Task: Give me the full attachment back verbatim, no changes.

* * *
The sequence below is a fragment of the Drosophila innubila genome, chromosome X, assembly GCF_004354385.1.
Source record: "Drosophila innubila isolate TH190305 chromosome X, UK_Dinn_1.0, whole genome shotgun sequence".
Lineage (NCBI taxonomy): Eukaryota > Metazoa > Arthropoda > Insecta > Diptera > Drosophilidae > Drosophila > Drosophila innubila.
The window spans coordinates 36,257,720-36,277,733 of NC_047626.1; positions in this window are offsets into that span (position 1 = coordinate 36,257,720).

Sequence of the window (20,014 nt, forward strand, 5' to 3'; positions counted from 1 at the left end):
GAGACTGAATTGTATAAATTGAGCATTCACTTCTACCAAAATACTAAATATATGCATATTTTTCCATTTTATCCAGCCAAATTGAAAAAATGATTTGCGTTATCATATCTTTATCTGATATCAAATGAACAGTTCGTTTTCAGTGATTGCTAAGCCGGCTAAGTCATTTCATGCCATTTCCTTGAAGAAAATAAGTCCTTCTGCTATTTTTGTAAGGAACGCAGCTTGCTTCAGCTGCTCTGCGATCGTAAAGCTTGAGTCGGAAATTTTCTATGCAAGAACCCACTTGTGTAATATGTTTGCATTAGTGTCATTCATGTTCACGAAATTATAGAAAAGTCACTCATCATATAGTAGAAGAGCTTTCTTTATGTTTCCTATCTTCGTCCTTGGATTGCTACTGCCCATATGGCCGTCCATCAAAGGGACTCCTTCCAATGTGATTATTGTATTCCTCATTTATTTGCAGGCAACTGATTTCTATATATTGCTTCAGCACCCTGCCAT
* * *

The sequence below is a fragment of the Drosophila innubila genome, chromosome X, assembly GCF_004354385.1.
Source record: "Drosophila innubila isolate TH190305 chromosome X, UK_Dinn_1.0, whole genome shotgun sequence".
Lineage (NCBI taxonomy): Eukaryota > Metazoa > Arthropoda > Insecta > Diptera > Drosophilidae > Drosophila > Drosophila innubila.
The window spans coordinates 36,257,720-36,277,733 of NC_047626.1; positions in this window are offsets into that span (position 1 = coordinate 36,257,720).

Sequence of the window (20,014 nt, forward strand, 5' to 3'; positions counted from 1 at the left end):
GAGACTGAATTGTATAAATTGAGCATTCACTTCTACCAAAATACTAAATATATGCATATTTTTCCATTTTATCCAGCCAAATTGAAAAAATGATTTGCGTTATCATATCTTTATCTGATATCAAATGAACAGTTCGTTTTCAGTGATTGCTAAGCCGGCTAAGTCATTTCATGCCATTTCCTTGAAGAAAATAAGTCCTTCTGCTATTTTTGTAAGGAACGCAGCTTGCTTCAGCTGCTCTGCGATCGTAAAGCTTGAGTCGGAAATTTTCTATGCAAGAACCCACTTGTGTAATATGTTTGCATTAGTGTCATTCATGTTCACGAAATTATAGAAAAGTCACTCATCATATAGTAGAAGAGCTTTCTTTATGTTTCCTATCTTCGTCCTTGGATTGCTACTGCCCATATGGCCGTCCATCAAAGGGACTCCTTCCAATGTGATTATTGTATTCCTCATTTATTTGCAGGCAACTGATTTCTATATATTGCTTCAGCACCCTGCCAT